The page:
New Delhi: The government filed its much awaited new petition in the Supreme Court in the fight between the Ambani brothers, ostensibly protecting the interests of state-owned power utility NTPC Ltd, but effectively reversing its own stated legal position.
The government’s new intervention in the case between Mukesh Ambani’s Reliance Industries Ltd (RIL) and his estranged younger brother Anil Ambani’s Reliance Natural Resources Ltd (RNRL) over supply of gas from the former’s D6 block in the Krishna-Godavari (KG) basin to the latter restricts itself to the issue of its sovereign right to decide the pricing of the scarce natural resource.
Interestingly, NTPC is keeping open all its legal options, including a separate intervention in the same case, even though the government’s change in stand potentially pre-empts just this. Legal opinion sought by NTPC had advised that the company intervene in the case to protect its own interests.
RIL and RNRL had approached the Supreme Court against the verdict of the Bombay high court on 15 June, which had asked RIL and RNRL to sign a “suitable arrangement” for supply of gas. RIL was appealing the judgement while RNRL wanted it expedited. The Supreme Court has refused to stay the lower court’s ruling.
The lawsuit between NTPC and RIL in the Bombay high court dates back to December 2005, with the point of contention being the existence and terms of a valid contract between the two. NTPC claims there is one in which RIL promised to supply 12 million standard cu. m a day (mscmd) of gas for the expansion of the state-owned power generator’s Kawas and Gandhar power plants, both in Gujarat, for 17 years at a price of $2.34 (nearly Rs114) per million British thermal unit (mmBtu). RIL claims otherwise.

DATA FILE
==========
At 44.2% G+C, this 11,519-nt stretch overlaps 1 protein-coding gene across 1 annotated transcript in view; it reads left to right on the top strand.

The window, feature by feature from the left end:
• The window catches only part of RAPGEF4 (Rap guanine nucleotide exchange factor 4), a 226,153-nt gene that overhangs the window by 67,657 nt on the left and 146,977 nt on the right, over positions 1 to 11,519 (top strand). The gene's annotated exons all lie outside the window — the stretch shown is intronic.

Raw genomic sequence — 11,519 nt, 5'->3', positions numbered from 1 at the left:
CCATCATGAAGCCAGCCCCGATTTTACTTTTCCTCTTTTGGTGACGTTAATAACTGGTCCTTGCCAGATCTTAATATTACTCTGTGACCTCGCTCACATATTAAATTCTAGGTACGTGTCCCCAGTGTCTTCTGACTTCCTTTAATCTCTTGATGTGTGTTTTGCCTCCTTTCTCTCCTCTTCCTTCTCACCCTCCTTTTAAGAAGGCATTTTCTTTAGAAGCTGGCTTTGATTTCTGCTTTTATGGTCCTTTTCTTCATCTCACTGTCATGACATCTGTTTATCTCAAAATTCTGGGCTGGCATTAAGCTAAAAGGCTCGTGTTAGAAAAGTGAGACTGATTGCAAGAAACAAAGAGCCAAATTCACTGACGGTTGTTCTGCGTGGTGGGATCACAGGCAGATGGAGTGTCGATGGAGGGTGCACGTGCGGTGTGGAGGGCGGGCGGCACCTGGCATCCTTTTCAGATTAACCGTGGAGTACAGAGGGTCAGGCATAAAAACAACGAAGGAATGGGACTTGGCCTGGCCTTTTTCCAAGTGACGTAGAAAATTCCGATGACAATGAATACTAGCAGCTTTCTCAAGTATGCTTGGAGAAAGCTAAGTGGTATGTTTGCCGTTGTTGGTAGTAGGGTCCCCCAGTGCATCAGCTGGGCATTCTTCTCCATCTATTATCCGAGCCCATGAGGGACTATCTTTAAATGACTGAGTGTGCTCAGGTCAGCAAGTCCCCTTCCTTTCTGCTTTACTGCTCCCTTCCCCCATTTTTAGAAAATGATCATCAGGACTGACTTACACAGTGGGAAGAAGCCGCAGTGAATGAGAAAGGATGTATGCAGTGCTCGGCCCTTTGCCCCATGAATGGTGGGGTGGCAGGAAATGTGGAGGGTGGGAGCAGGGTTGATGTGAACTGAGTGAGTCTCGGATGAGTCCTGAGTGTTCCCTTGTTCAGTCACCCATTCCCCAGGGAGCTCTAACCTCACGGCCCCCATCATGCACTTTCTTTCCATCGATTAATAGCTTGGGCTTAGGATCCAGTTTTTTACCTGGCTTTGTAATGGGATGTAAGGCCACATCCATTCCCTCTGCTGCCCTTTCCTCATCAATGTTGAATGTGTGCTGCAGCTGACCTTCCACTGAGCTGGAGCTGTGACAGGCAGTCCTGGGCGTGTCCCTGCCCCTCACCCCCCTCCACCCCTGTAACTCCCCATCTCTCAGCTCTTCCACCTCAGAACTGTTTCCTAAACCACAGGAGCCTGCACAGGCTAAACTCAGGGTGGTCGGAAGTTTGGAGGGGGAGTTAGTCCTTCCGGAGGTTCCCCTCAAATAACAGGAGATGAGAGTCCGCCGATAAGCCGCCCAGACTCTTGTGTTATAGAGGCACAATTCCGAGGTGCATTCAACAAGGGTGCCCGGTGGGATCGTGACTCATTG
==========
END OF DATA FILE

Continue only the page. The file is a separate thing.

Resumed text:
Ahead of the crucial hearing in the RIL-RNRL case on 20 October, the Union government filed a revised special leave petition on Tuesday in which it defended its right to intervene in the case, said it no longer wanted the court to scrap the private agreement between the Ambanis under which RIL is to supply gas to RNRL (which it had asked for in its earlier petition on 18 July), and claimed that its right to price gas from KG D6 doesn’t weaken NTPC’s case in the high court.
The revised petition recognizes the dispute between the Ambanis as a purely commercial one and also upholds the agreement NTPC claims it has with RIL.
In a press statement, RNRL, which ran a media campaign targeting the ministry of petroleum after the 18 July petition, said it “is grateful to the Government of India for its neutral stand in proposing these amendments”.
In an email response, an RIL spokesperson said: “As a law abiding and responsible corporate citizen, Reliance Industries refrains from commenting on issues which are sub judice.”
On Tuesday, after filing the revised petition, additional solicitor general and government counsel Mohan Parasaran denied any reversal in the government’s stand and said: “The government has reiterated that it is no way concerned with the private family dispute.”